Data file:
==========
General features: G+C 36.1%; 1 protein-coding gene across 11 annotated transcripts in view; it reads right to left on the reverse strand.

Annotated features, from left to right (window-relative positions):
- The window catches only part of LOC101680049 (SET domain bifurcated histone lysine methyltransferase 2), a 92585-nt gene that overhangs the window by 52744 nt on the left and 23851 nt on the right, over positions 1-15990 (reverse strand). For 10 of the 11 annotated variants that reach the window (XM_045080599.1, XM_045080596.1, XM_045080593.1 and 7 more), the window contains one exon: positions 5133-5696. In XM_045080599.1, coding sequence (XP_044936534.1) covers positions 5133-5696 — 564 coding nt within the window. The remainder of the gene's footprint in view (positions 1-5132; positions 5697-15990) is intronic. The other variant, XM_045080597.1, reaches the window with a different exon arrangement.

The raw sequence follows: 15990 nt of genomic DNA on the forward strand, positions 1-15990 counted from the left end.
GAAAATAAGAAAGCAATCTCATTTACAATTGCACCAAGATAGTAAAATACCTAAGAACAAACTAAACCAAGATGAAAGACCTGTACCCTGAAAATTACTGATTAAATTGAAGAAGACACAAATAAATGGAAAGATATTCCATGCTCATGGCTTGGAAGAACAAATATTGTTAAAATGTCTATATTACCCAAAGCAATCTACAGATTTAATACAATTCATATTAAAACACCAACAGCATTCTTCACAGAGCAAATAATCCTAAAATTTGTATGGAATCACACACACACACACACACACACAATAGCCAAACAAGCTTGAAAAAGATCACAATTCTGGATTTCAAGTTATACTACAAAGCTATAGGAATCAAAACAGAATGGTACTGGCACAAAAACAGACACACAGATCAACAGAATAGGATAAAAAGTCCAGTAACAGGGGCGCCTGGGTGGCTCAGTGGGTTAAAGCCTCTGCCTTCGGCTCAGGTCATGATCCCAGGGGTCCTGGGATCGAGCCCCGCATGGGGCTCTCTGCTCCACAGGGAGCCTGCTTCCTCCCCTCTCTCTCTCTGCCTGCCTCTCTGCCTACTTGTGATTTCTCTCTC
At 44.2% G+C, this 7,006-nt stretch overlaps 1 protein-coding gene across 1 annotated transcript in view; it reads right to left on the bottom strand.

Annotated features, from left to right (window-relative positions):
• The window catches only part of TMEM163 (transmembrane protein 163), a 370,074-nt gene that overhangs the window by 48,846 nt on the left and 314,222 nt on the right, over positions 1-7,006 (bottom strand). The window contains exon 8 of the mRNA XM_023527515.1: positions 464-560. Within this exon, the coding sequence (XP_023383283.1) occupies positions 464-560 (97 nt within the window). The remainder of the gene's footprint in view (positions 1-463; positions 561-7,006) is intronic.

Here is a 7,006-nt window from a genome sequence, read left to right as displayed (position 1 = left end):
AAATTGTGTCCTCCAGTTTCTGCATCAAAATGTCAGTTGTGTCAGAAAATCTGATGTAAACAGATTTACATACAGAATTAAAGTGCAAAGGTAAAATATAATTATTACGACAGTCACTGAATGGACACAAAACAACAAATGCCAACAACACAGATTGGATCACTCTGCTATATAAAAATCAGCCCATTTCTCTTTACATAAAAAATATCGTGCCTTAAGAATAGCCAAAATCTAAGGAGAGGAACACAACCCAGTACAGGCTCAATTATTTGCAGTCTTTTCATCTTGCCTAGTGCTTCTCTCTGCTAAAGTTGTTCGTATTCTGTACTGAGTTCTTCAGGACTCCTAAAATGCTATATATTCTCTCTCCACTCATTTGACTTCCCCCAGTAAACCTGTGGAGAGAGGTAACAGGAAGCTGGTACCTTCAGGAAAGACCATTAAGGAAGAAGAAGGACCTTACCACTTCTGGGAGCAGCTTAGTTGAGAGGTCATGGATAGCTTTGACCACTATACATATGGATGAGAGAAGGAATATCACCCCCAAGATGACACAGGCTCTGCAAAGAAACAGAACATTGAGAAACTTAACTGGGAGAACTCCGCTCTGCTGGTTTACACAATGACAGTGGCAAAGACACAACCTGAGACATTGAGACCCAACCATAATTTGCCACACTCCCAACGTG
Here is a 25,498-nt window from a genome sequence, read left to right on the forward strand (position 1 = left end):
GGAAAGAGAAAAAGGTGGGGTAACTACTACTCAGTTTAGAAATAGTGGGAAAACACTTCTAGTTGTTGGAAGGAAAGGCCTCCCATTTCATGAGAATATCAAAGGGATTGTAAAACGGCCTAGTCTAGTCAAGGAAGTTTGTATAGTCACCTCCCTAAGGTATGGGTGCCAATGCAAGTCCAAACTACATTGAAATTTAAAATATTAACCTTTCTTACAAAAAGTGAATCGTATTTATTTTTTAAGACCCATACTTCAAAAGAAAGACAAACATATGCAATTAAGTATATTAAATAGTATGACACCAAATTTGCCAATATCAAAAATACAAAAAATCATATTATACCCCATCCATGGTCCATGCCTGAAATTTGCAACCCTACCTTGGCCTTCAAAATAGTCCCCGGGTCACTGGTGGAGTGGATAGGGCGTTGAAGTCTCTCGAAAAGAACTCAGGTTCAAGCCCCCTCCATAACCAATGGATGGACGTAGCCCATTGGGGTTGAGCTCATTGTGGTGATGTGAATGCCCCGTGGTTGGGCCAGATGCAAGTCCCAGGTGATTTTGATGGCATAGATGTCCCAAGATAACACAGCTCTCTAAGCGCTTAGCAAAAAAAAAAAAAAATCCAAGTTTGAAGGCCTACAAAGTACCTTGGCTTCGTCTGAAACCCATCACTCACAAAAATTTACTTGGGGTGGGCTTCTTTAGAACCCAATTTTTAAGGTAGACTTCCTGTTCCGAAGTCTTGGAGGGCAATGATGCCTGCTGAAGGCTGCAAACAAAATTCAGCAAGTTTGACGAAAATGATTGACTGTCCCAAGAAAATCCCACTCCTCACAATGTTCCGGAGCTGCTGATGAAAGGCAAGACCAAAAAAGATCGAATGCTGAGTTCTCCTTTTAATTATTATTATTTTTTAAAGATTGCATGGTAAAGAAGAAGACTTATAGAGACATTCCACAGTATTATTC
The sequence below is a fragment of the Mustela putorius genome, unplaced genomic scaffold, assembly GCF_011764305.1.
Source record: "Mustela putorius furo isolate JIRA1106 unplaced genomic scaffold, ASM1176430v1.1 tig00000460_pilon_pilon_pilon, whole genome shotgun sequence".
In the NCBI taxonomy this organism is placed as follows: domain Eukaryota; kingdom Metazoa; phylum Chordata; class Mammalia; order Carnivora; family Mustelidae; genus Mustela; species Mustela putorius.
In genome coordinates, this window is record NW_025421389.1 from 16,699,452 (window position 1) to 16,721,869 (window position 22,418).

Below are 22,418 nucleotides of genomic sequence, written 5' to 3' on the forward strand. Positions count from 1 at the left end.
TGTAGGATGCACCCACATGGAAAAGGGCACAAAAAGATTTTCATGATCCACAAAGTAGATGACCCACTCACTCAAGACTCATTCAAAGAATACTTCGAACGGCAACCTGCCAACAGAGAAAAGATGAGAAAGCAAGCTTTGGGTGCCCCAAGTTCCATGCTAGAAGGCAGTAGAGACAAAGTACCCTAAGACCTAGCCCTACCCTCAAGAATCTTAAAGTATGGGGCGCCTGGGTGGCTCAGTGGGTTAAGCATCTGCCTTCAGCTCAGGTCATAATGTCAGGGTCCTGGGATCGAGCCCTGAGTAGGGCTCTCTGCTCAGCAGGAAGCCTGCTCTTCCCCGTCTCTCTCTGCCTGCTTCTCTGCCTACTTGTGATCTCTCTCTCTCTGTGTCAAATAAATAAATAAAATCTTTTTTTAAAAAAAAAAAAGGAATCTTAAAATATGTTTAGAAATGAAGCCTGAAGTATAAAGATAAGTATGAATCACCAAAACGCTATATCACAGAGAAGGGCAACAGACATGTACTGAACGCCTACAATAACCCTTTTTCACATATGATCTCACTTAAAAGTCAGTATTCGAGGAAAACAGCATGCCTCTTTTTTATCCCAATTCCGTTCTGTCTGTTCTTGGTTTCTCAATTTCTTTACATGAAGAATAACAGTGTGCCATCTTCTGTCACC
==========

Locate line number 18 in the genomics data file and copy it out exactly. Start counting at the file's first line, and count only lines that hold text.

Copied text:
TGTAGGATGCACCCACATGGAAAAGGGCACAAAAAGATTTTCATGATCCACAAAGTAGATGACCCACTCACTCAAGACTCATTCAAAGAATACTTCGAACGGCAACCTGCCAACAGAGAAAAGATGAGAAAGCAAGCTTTGGGTGCCCCAAGTTCCATGCTAGAAGGCAGTAGAGACAAAGTACCCTAAGACCTAGCCCTACCCTCAAGAATCTTAAAGTATGGGGCGCCTGGGTGGCTCAGTGGGTTAAGCATCTGCCTTCAGCTCAGGTCATAATGTCAGGGTCCTGGGATCGAGCCCTGAGTAGGGCTCTCTGCTCAGCAGGAAGCCTGCTCTTCCCCGTCTCTCTCTGCCTGCTTCTCTGCCTACTTGTGATCTCTCTCTCTCTGTGTCAAATAAATAAATAAAATCTTTTTTTAAAAAAAAAAAAGGAATCTTAAAATATGTTTAGAAATGAAGCCTGAAGTATAAAGATAAGTATGAATCACCAAAACGCTATATCACAGAGAAGGGCAACAGACATGTACTGAACGCCTACAATAACCCTTTTTCACATATGATCTCACTTAAAAGTCAGTATTCGAGGAAAACAGCATGCCTCTTTTTTATCCCAATTCCGTTCTGTCTGTTCTTGGTTTCTCAATTTCTTTACATGAAGAATAACAGTGTGCCATCTTCTGTCACC